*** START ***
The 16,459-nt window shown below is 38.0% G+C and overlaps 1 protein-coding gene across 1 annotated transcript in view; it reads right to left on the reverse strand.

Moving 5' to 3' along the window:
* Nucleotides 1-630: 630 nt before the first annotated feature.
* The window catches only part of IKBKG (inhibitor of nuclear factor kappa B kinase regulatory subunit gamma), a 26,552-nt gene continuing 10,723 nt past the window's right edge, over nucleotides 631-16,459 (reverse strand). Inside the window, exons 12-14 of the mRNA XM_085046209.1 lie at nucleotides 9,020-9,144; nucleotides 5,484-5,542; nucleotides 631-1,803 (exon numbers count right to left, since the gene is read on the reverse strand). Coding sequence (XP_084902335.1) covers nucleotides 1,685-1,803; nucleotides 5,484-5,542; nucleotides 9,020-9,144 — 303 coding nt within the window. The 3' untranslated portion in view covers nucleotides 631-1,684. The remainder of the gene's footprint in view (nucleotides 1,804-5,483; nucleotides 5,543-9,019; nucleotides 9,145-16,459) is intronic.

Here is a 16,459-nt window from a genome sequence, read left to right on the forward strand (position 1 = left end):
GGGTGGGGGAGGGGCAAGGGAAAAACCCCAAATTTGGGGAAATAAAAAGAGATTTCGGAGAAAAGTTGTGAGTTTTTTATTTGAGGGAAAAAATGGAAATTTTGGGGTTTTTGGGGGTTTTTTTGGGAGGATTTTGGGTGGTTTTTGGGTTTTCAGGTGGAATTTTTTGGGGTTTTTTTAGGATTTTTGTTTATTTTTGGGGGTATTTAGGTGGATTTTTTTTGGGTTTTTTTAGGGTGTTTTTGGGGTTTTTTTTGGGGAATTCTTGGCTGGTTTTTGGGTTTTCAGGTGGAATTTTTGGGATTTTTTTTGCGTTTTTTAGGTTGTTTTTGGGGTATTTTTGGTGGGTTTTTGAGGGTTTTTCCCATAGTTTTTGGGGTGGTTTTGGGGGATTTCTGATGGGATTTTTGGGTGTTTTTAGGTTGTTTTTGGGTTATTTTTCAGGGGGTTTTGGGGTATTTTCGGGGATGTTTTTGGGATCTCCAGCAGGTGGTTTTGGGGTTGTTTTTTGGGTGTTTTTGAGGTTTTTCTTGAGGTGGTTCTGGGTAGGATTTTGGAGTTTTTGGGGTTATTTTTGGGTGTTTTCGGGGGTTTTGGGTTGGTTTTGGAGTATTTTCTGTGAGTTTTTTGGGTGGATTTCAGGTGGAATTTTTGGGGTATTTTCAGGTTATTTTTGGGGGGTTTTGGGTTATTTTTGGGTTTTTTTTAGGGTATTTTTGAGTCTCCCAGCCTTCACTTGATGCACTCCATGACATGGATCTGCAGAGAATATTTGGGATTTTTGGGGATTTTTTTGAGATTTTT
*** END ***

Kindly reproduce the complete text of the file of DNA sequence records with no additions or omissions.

The 16,459-nt window shown below is 38.0% G+C and overlaps 1 protein-coding gene across 1 annotated transcript in view; it reads right to left on the reverse strand.

Moving 5' to 3' along the window:
* Nucleotides 1-630: 630 nt before the first annotated feature.
* The window catches only part of IKBKG (inhibitor of nuclear factor kappa B kinase regulatory subunit gamma), a 26,552-nt gene continuing 10,723 nt past the window's right edge, over nucleotides 631-16,459 (reverse strand). Inside the window, exons 12-14 of the mRNA XM_085046209.1 lie at nucleotides 9,020-9,144; nucleotides 5,484-5,542; nucleotides 631-1,803 (exon numbers count right to left, since the gene is read on the reverse strand). Coding sequence (XP_084902335.1) covers nucleotides 1,685-1,803; nucleotides 5,484-5,542; nucleotides 9,020-9,144 — 303 coding nt within the window. The 3' untranslated portion in view covers nucleotides 631-1,684. The remainder of the gene's footprint in view (nucleotides 1,804-5,483; nucleotides 5,543-9,019; nucleotides 9,145-16,459) is intronic.

Here is a 16,459-nt window from a genome sequence, read left to right on the forward strand (position 1 = left end):
GGGTGGGGGAGGGGCAAGGGAAAAACCCCAAATTTGGGGAAATAAAAAGAGATTTCGGAGAAAAGTTGTGAGTTTTTTATTTGAGGGAAAAAATGGAAATTTTGGGGTTTTTGGGGGTTTTTTTGGGAGGATTTTGGGTGGTTTTTGGGTTTTCAGGTGGAATTTTTTGGGGTTTTTTTAGGATTTTTGTTTATTTTTGGGGGTATTTAGGTGGATTTTTTTTGGGTTTTTTTAGGGTGTTTTTGGGGTTTTTTTTGGGGAATTCTTGGCTGGTTTTTGGGTTTTCAGGTGGAATTTTTGGGATTTTTTTTGCGTTTTTTAGGTTGTTTTTGGGGTATTTTTGGTGGGTTTTTGAGGGTTTTTCCCATAGTTTTTGGGGTGGTTTTGGGGGATTTCTGATGGGATTTTTGGGTGTTTTTAGGTTGTTTTTGGGTTATTTTTCAGGGGGTTTTGGGGTATTTTCGGGGATGTTTTTGGGATCTCCAGCAGGTGGTTTTGGGGTTGTTTTTTGGGTGTTTTTGAGGTTTTTCTTGAGGTGGTTCTGGGTAGGATTTTGGAGTTTTTGGGGTTATTTTTGGGTGTTTTCGGGGGTTTTGGGTTGGTTTTGGAGTATTTTCTGTGAGTTTTTTGGGTGGATTTCAGGTGGAATTTTTGGGGTATTTTCAGGTTATTTTTGGGGGGTTTTGGGTTATTTTTGGGTTTTTTTTAGGGTATTTTTGAGTCTCCCAGCCTTCACTTGATGCACTCCATGACATGGATCTGCAGAGAATATTTGGGATTTTTGGGGATTTTTTTGAGATTTTT